Exactly right Jerry. This definitely sounds like you should talk to your doctor about pursuing an evaluation for obstructive sleep apnea. The best thing about this, Charles, is that the testing can now often be done in the comfort of your own home. Also, if you are diagnosed that there are extremely effective treatments for apnea. Effective treatment of apnea can be a game changer for a lot of folks when it comes to their energy levels and overall health!

  4. Franz Miller March 31, 2021 at 9:26 pm

    I have several problems contributing to my difficulty sleeping; (1) I was told by Ft. Miley VAMC & my PCP that they wouldn’t do back surgery for fractured vertebrae & crushed discs because I smoke tobacco, so I have to live with constant pain and physical limitation thanks to them. (2) I have been diagnosed with PTSD, first at 90%, then reduced to 50% by some stupid computer test which they refused to re-administer since they got what they wanted, a reduced number without any actual reduction. They’ve also refused to look at it as Service Connected so they didn’t have to pay me disability. (3) I have a fractured right shoulder & torn tendon, which they have done nothing about, which causes me pain day and night, and physically limits me extremely. I haven’t seen my PCP doctor for 3 years, because the VA keeps cancelling my appointments. So pardon me if I consider the VAMC as a bad joke designed to mess with veterans by nonveterans.

    • J wix April 4, 2021 at 3:52 pm

      I absolutely agree with your opinion. I’m a 72 y/o Vietnam combat vet and I have severe sleep problems. The primary doc just refers me to a psychiatrist and the psychiatrist jumps pumps pills. I’m still not sleeping. My mental an d physical state have gone right downhill. My blood sugar is up, my weight doesn’t go down and I have virtually zero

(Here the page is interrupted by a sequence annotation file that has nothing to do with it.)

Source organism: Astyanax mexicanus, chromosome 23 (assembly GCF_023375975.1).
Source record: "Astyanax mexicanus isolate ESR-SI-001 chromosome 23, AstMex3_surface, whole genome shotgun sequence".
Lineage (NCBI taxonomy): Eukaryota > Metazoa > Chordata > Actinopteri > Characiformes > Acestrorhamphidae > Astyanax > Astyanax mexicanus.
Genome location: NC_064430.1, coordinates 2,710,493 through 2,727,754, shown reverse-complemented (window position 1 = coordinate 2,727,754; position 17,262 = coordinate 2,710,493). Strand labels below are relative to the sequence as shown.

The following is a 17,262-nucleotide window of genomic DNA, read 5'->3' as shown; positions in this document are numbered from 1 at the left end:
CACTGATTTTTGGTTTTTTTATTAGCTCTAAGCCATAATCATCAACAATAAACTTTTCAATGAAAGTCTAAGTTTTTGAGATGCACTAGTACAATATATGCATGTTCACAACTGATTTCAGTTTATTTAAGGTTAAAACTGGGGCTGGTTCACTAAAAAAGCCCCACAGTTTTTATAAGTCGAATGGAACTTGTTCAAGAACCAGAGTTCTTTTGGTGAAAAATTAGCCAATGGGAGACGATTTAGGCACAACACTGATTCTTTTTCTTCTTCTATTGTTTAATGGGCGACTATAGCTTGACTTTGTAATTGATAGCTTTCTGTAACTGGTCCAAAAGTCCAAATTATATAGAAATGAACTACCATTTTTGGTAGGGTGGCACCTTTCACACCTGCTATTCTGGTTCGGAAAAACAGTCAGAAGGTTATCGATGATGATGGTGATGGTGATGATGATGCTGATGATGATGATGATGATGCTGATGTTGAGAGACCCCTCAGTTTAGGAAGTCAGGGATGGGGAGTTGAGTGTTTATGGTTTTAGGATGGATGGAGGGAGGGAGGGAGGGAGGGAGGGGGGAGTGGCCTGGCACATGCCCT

Energy to do anything. I’m pretty upset and depressed about this and I wonder when it will end. I have a lot of constant pain that is not being addressed.

  5. Howard Weiss March 31, 2021 at 12:36 pm

    As a 73 year old Veteran who occasionally suffers from insomnia, with the attendant restlessness and negative thoughts, I found the previous article on the subject helpful.
    Most people think of insomnia as a minor issue that goes away on its own, but you point out the relationship between a good nights sleep and being functional the next day.
    Thanks and I’ll share my thoughts with my PCP on my next clinic appointment.

    • Todd Bishop April 2, 2021 at 10:42 am

      Sleep is one of those things that is so entwined with our functioning and health…but is often easily neglected by the demands of day to day life! It is easy for it to temporarily get knocked out of whack by one life event or another…but sometimes our sleep gets stuck there and just like other health behaviors a tune up can be helpful. One of the best things we can do for our sleep is get on that regular schedule of bed and rise times. Our brains and bodies react very well to that routine. I wish you the best of health and thank you for your service.